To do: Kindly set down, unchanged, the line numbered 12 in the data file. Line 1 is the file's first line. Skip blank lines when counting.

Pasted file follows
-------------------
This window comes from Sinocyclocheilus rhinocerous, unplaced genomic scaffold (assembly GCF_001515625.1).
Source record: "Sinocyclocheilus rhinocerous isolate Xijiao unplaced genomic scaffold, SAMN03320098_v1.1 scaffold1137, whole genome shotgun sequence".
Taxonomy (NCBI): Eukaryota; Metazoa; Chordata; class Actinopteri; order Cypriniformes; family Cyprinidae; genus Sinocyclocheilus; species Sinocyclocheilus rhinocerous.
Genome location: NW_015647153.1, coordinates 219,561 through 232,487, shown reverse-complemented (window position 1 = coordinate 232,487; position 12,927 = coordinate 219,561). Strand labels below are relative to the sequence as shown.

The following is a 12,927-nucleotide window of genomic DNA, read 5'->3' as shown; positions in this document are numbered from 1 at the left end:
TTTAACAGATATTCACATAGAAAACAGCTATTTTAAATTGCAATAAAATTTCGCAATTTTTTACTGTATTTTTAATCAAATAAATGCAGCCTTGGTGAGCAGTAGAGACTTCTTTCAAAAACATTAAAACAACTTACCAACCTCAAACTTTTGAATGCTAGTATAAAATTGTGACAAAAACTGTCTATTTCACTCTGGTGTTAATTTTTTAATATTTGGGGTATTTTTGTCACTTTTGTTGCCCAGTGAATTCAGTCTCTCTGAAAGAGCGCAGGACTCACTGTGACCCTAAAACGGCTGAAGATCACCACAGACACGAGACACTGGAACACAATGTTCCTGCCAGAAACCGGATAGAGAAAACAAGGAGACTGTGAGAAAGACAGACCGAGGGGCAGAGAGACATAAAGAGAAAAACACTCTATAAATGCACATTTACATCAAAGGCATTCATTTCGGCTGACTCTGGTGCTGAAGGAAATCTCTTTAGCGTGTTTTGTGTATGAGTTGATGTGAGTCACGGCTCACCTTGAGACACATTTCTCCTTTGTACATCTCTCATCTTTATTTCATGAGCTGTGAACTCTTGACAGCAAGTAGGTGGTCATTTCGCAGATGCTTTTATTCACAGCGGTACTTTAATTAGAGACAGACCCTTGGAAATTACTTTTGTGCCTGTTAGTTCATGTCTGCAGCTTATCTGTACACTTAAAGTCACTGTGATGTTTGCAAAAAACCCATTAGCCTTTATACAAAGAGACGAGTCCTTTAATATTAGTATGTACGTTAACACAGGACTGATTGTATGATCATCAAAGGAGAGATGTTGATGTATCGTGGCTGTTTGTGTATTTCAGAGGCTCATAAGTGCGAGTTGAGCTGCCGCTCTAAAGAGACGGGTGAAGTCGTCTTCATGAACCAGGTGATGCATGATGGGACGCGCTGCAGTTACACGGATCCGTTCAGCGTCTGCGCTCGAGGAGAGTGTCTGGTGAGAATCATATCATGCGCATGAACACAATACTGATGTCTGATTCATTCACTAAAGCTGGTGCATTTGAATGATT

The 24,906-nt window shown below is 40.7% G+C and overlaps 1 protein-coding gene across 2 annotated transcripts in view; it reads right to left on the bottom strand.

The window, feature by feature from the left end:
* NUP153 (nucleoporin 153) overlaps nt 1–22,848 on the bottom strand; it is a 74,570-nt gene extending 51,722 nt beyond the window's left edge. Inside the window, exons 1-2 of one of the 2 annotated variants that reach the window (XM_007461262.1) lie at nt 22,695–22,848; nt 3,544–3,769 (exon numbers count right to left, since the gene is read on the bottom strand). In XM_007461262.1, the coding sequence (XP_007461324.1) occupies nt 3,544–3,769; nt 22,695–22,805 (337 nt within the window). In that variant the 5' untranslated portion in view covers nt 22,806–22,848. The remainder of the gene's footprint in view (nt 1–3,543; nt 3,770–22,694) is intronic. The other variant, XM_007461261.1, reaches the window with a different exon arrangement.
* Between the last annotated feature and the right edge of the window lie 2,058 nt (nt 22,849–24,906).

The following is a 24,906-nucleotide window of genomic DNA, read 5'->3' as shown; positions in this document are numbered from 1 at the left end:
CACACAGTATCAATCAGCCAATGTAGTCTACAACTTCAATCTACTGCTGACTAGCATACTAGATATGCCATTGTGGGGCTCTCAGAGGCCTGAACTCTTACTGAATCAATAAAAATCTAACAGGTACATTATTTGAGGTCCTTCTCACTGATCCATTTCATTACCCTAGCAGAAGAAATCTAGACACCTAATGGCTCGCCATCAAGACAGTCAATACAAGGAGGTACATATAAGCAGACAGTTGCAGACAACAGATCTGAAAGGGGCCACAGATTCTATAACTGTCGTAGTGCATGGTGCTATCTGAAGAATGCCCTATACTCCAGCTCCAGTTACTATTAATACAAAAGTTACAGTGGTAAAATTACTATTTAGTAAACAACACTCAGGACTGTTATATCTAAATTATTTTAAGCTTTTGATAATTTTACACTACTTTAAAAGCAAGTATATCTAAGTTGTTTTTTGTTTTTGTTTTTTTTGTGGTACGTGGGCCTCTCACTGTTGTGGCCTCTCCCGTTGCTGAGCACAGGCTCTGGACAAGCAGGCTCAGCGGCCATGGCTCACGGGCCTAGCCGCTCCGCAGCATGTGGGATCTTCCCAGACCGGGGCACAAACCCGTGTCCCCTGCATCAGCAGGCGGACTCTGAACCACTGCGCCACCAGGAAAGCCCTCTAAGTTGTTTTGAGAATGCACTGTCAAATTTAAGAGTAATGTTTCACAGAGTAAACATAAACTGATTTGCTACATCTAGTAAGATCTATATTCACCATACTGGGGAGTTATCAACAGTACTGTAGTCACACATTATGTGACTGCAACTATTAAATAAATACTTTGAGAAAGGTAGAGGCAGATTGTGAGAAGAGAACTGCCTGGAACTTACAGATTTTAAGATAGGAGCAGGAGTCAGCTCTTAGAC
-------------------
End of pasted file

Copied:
CACACAGTATCAATCAGCCAATGTAGTCTACAACTTCAATCTACTGCTGACTAGCATACTAGATATGCCATTGTGGGGCTCTCAGAGGCCTGAACTCTTACTGAATCAATAAAAATCTAACAGGTACATTATTTGAGGTCCTTCTCACTGATCCATTTCATTACCCTAGCAGAAGAAATCTAGACACCTAATGGCTCGCCATCAAGACAGTCAATACAAGGAGGTACATATAAGCAGACAGTTGCAGACAACAGATCTGAAAGGGGCCACAGATTCTATAACTGTCGTAGTGCATGGTGCTATCTGAAGAATGCCCTATACTCCAGCTCCAGTTACTATTAATACAAAAGTTACAGTGGTAAAATTACTATTTAGTAAACAACACTCAGGACTGTTATATCTAAATTATTTTAAGCTTTTGATAATTTTACACTACTTTAAAAGCAAGTATATCTAAGTTGTTTTTTGTTTTTGTTTTTTTTGTGGTACGTGGGCCTCTCACTGTTGTGGCCTCTCCCGTTGCTGAGCACAGGCTCTGGACAAGCAGGCTCAGCGGCCATGGCTCACGGGCCTAGCCGCTCCGCAGCATGTGGGATCTTCCCAGACCGGGGCACAAACCCGTGTCCCCTGCATCAGCAGGCGGACTCTGAACCACTGCGCCACCAGGAAAGCCCTCTAAGTTGTTTTGAGAATGCACTGTCAAATTTAAGAGTAATGTTTCACAGAGTAAACATAAACTGATTTGCTACATCTAGTAAGATCTATATTCACCATACTGGGGAGTTATCAACAGTACTGTAGTCACACATTATGTGACTGCAACTATTAAATAAATACTTTGAGAAAGGTAGAGGCAGATTGTGAGAAGAGAACTGCCTGGAACTTACAGATTTTAAGATAGGAGCAGGAGTCAGCTCTTAGAC